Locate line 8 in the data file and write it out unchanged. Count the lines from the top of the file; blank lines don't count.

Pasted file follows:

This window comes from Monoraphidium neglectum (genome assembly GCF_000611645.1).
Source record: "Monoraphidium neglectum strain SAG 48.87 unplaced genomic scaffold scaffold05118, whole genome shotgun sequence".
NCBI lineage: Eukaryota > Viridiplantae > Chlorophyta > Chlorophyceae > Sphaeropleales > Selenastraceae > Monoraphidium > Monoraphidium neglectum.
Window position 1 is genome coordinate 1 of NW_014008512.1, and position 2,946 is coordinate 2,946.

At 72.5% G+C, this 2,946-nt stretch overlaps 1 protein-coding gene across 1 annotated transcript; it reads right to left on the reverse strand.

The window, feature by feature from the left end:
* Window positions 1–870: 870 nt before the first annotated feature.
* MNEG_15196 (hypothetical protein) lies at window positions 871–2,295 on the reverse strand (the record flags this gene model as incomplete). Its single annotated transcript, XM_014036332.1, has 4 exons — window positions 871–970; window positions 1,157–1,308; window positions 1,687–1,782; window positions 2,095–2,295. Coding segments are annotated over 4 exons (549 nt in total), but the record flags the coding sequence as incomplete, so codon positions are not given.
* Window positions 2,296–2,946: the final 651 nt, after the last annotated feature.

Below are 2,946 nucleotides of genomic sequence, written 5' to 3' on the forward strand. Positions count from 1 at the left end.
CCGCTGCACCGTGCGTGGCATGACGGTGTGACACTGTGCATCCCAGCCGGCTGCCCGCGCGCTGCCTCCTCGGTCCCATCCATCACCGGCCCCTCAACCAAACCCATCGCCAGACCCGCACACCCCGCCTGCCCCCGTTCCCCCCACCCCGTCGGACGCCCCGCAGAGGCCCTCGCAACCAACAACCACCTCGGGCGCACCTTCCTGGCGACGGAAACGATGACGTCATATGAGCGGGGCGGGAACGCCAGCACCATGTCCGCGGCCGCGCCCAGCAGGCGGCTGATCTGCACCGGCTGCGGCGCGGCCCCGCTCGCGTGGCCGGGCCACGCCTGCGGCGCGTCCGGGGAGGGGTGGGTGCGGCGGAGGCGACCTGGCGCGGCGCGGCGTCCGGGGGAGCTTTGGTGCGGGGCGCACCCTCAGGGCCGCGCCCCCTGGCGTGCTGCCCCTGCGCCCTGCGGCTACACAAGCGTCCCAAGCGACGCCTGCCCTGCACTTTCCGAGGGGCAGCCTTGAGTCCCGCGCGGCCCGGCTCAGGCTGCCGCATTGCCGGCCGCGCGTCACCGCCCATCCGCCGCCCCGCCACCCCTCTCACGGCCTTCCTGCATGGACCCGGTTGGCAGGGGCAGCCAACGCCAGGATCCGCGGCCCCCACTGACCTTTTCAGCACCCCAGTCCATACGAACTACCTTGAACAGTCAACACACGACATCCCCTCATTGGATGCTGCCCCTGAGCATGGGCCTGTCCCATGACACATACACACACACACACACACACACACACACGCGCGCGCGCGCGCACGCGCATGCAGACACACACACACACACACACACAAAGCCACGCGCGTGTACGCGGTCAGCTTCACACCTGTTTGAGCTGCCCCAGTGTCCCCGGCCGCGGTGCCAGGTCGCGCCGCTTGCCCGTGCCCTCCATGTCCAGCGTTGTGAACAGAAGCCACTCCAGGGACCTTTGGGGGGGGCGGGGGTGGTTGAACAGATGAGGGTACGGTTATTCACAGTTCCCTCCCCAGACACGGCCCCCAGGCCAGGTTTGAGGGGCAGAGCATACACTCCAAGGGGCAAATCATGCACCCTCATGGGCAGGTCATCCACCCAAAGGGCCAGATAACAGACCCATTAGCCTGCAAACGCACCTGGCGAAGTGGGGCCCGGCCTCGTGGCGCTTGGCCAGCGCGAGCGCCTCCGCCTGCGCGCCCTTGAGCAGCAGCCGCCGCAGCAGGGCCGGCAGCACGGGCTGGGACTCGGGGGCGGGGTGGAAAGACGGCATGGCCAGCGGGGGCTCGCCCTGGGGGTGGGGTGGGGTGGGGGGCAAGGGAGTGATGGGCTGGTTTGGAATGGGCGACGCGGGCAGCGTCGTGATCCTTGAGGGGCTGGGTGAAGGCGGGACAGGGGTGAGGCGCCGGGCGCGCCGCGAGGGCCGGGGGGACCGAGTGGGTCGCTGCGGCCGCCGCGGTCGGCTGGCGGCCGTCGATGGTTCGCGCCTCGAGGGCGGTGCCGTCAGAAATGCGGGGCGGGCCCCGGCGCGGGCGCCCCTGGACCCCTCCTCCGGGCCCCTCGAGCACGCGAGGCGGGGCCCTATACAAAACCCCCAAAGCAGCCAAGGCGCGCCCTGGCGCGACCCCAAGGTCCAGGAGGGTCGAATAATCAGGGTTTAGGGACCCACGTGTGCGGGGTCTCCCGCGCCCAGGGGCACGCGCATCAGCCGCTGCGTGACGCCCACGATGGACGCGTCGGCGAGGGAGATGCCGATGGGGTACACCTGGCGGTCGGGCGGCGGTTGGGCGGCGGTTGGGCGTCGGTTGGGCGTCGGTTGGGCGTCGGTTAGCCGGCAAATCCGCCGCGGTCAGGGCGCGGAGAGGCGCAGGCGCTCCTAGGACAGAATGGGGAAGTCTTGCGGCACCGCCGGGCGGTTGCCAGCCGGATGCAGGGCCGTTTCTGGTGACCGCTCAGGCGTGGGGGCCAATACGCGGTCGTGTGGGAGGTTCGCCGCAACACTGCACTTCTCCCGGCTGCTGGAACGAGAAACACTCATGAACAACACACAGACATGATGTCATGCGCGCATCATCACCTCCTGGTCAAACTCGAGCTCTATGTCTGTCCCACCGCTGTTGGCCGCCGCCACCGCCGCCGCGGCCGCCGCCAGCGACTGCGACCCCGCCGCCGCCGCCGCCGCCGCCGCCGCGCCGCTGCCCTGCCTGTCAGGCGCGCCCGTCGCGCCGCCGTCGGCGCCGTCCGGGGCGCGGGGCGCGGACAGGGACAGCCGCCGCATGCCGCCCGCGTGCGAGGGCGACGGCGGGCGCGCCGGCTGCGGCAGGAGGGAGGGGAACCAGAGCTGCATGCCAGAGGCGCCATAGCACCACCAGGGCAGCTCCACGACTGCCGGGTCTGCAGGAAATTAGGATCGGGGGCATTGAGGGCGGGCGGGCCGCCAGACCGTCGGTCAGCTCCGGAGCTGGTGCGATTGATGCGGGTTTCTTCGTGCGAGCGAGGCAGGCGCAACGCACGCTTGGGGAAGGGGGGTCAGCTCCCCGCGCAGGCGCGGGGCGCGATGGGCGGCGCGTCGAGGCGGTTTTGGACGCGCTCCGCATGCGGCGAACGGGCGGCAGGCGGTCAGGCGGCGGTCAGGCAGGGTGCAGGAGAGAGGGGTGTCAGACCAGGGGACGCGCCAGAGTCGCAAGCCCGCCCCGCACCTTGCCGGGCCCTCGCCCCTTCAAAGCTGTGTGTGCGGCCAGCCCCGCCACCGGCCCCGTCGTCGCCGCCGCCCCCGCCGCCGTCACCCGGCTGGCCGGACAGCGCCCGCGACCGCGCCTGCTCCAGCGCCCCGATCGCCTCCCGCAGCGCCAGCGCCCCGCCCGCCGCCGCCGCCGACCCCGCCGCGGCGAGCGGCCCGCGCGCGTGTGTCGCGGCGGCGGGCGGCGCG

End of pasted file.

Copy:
* MNEG_15196 (hypothetical protein) lies at window positions 871–2,295 on the reverse strand (the record flags this gene model as incomplete). Its single annotated transcript, XM_014036332.1, has 4 exons — window positions 871–970; window positions 1,157–1,308; window positions 1,687–1,782; window positions 2,095–2,295. Coding segments are annotated over 4 exons (549 nt in total), but the record flags the coding sequence as incomplete, so codon positions are not given.